JSON Filter

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Overview

The JSON Filter is an Okapi component that implements the IFilter interface for JSON (Javascript Object Notation).

The implementation is based on the JSON specifications: http://www.json.org/

The following is an example of a very simple JSON file. The translatable text is highlighted:

{"menu": {
  "value": "File",
   "popup": {
      "menuitem": [
         {"value": "New"},
         {"value": "Open"},
         {"value": "Close"}
      ]
   }
}}

Processing Details

Input Encoding

JSON files are normally in one of the Unicode encoding, but the filter supports any encoding. It decides which encoding to use for the input file using the following logic:

  • If the file has a Unicode Byte-Order-Mark:
    • Then, the corresponding encoding (e.g. UTF-8, UTF-16, etc.) is used.
  • Else, if a header entry with a charset declaration exists in the first 1000 characters of the file:
    • If the value of the charset is "charset" (case insensitive):
      • Then the file is likely to be a template with no encoding declared, so the current encoding (auto-detected or default) is used.
      • Else, the declared encoding is used. Note that if the encoding has been detected from a Byte-Order-Mark and the encoding declared in the header entry does not match, a warning is generated and the encoding of the Byte-Order-Mark is used.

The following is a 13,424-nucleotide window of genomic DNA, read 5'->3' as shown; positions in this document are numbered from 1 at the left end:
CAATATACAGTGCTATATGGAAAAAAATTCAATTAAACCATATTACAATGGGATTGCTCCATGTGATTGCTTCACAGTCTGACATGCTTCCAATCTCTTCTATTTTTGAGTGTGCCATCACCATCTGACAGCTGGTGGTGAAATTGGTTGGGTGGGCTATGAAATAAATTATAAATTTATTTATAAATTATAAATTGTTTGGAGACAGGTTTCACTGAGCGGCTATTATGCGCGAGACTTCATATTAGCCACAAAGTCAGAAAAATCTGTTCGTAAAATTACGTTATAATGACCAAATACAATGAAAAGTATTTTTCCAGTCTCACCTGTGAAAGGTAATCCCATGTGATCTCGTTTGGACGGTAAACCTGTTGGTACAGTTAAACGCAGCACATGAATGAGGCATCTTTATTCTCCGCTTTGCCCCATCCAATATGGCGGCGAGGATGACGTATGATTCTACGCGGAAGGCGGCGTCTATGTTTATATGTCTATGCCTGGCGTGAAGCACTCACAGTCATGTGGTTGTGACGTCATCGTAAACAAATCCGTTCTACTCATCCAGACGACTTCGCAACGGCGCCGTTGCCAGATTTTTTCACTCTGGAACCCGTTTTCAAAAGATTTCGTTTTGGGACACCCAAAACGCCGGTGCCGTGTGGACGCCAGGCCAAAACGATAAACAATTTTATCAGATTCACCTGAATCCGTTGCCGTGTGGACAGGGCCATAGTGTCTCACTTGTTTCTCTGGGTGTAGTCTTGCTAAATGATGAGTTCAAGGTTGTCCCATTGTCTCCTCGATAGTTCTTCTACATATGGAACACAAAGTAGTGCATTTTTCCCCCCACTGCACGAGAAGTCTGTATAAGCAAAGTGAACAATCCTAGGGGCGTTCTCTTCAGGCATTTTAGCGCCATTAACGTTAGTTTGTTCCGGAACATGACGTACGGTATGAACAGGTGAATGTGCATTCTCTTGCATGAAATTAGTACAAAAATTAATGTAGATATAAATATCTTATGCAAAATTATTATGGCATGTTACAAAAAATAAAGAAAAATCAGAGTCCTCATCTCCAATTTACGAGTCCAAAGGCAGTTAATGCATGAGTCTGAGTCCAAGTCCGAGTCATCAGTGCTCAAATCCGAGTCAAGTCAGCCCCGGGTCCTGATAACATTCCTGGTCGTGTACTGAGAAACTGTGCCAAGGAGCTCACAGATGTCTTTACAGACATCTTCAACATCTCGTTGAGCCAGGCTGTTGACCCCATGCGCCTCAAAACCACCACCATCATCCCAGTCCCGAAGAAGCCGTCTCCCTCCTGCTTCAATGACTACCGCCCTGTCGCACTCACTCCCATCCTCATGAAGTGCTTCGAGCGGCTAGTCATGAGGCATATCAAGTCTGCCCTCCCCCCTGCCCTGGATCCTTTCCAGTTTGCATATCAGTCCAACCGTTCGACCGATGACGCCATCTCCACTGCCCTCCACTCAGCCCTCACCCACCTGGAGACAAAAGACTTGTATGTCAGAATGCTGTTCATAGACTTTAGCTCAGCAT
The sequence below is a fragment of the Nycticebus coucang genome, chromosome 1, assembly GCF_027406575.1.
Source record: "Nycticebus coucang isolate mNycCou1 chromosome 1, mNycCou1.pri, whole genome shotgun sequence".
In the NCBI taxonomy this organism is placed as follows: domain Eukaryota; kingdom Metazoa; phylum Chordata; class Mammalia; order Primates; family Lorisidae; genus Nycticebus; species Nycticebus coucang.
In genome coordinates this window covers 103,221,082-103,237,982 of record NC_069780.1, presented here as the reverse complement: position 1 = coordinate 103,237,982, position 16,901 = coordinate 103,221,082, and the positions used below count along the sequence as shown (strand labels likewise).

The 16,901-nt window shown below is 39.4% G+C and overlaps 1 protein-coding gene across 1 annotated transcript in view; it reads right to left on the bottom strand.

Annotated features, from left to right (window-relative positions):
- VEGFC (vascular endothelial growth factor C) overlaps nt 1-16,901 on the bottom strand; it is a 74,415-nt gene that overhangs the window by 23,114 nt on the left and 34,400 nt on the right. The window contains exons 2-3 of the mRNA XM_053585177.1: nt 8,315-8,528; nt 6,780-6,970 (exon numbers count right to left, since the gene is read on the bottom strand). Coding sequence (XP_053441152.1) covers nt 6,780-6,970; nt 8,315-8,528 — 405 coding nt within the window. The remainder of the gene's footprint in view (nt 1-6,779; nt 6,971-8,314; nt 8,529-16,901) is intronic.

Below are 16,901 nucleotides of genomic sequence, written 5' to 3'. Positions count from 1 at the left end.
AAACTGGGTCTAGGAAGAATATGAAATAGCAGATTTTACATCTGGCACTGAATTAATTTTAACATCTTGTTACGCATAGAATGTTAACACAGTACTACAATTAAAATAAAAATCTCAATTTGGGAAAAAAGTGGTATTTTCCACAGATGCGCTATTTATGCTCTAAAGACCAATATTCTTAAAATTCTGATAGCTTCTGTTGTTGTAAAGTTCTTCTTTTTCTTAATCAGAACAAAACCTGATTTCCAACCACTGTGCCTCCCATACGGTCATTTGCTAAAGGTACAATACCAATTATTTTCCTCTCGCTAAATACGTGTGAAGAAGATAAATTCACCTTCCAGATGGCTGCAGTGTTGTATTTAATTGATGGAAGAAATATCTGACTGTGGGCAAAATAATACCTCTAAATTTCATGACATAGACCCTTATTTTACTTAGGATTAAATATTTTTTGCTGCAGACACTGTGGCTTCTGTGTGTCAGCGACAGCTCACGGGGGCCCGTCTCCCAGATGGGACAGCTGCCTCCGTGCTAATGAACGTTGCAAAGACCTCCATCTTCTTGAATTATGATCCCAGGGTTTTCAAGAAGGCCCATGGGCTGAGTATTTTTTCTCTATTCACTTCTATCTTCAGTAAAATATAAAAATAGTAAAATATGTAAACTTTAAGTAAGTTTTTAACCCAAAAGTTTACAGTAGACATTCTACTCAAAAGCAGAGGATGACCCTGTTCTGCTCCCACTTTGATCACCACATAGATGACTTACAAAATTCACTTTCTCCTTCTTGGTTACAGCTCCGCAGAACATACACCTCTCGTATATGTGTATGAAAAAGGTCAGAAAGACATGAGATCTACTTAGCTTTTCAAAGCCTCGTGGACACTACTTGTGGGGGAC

• Otherwise, the input encoding used is the default encoding that was specified when setting the filter options.

Output Encoding

If the output encoding is UTF-8:

  • If the input encoding was also UTF-8, a Byte-Order-Mark is used for the output document only if one was detected in the input document.
  • If the input encoding was not UTF-8, no Byte-Order-Mark is used in the output document.

Line-Breaks

The type of line-breaks of the output is the same as the one of the original input.

Comments

Though not technically legal in JSON these comment types are supported:

  • // comment
  • # comment
  • /* comment */
  • <!-- comment -->

Parameters

Options Tab

Stand-alone strings

Extract strings without associated key — Set this option to extract string that are not associated directly to a key value.

Strings with keys

Extract all key/strings pairs — Set this option to extract all strings that have a key associated. If a regular expression for exceptions is defined, the strings that have a key matching the expression are not extracted.

Do not extract key/string pairs — Set the option to not extract any string that has an associated key. If a regular expression for exceptions is defined, the strings that have a key matching the expression are extracted.

Excepted when the key matches the following regular expression — Enter a regular expression that correspond to the keys that should have a behavior inverse to the default behavior you have selected for the key/strings pairs.

Use the key as the resname — Set this option to use the value of the key as the value of the name of the extracted item (resname in XLIFF).